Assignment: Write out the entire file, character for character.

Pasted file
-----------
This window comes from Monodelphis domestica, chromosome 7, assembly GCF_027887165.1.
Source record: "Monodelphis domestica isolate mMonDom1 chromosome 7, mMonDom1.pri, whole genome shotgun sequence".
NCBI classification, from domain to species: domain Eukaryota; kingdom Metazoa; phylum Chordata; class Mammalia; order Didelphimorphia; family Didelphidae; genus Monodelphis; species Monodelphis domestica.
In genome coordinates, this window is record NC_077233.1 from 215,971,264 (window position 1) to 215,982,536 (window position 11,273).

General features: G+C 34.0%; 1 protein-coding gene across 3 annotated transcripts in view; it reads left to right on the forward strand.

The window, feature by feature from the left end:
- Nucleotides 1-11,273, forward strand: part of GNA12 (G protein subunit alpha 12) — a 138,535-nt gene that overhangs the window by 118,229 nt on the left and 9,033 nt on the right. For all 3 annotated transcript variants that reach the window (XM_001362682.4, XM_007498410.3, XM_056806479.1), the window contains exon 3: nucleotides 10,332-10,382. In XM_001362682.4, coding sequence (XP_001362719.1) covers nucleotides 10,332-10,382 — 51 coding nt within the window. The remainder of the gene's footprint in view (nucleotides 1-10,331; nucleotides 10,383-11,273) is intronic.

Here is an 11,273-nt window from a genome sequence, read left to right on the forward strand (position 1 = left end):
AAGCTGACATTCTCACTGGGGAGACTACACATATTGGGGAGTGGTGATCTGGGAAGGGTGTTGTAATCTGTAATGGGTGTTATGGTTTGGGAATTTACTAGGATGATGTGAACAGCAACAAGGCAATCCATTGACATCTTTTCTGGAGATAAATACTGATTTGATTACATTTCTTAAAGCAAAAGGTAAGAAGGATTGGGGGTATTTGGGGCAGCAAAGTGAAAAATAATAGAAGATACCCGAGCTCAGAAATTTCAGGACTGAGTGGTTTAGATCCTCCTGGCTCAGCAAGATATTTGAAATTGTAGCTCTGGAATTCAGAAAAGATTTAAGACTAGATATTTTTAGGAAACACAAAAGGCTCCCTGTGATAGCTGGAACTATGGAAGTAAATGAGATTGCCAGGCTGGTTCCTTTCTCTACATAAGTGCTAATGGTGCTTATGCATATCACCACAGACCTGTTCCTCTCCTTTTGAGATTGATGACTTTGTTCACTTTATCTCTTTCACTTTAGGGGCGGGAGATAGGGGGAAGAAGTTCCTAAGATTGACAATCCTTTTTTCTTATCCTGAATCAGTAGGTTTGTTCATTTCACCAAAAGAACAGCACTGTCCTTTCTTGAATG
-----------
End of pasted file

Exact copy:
This window comes from Monodelphis domestica, chromosome 7, assembly GCF_027887165.1.
Source record: "Monodelphis domestica isolate mMonDom1 chromosome 7, mMonDom1.pri, whole genome shotgun sequence".
NCBI classification, from domain to species: domain Eukaryota; kingdom Metazoa; phylum Chordata; class Mammalia; order Didelphimorphia; family Didelphidae; genus Monodelphis; species Monodelphis domestica.
In genome coordinates, this window is record NC_077233.1 from 215,971,264 (window position 1) to 215,982,536 (window position 11,273).

General features: G+C 34.0%; 1 protein-coding gene across 3 annotated transcripts in view; it reads left to right on the forward strand.

The window, feature by feature from the left end:
- Nucleotides 1-11,273, forward strand: part of GNA12 (G protein subunit alpha 12) — a 138,535-nt gene that overhangs the window by 118,229 nt on the left and 9,033 nt on the right. For all 3 annotated transcript variants that reach the window (XM_001362682.4, XM_007498410.3, XM_056806479.1), the window contains exon 3: nucleotides 10,332-10,382. In XM_001362682.4, coding sequence (XP_001362719.1) covers nucleotides 10,332-10,382 — 51 coding nt within the window. The remainder of the gene's footprint in view (nucleotides 1-10,331; nucleotides 10,383-11,273) is intronic.

Here is an 11,273-nt window from a genome sequence, read left to right on the forward strand (position 1 = left end):
AAGCTGACATTCTCACTGGGGAGACTACACATATTGGGGAGTGGTGATCTGGGAAGGGTGTTGTAATCTGTAATGGGTGTTATGGTTTGGGAATTTACTAGGATGATGTGAACAGCAACAAGGCAATCCATTGACATCTTTTCTGGAGATAAATACTGATTTGATTACATTTCTTAAAGCAAAAGGTAAGAAGGATTGGGGGTATTTGGGGCAGCAAAGTGAAAAATAATAGAAGATACCCGAGCTCAGAAATTTCAGGACTGAGTGGTTTAGATCCTCCTGGCTCAGCAAGATATTTGAAATTGTAGCTCTGGAATTCAGAAAAGATTTAAGACTAGATATTTTTAGGAAACACAAAAGGCTCCCTGTGATAGCTGGAACTATGGAAGTAAATGAGATTGCCAGGCTGGTTCCTTTCTCTACATAAGTGCTAATGGTGCTTATGCATATCACCACAGACCTGTTCCTCTCCTTTTGAGATTGATGACTTTGTTCACTTTATCTCTTTCACTTTAGGGGCGGGAGATAGGGGGAAGAAGTTCCTAAGATTGACAATCCTTTTTTCTTATCCTGAATCAGTAGGTTTGTTCATTTCACCAAAAGAACAGCACTGTCCTTTCTTGAATG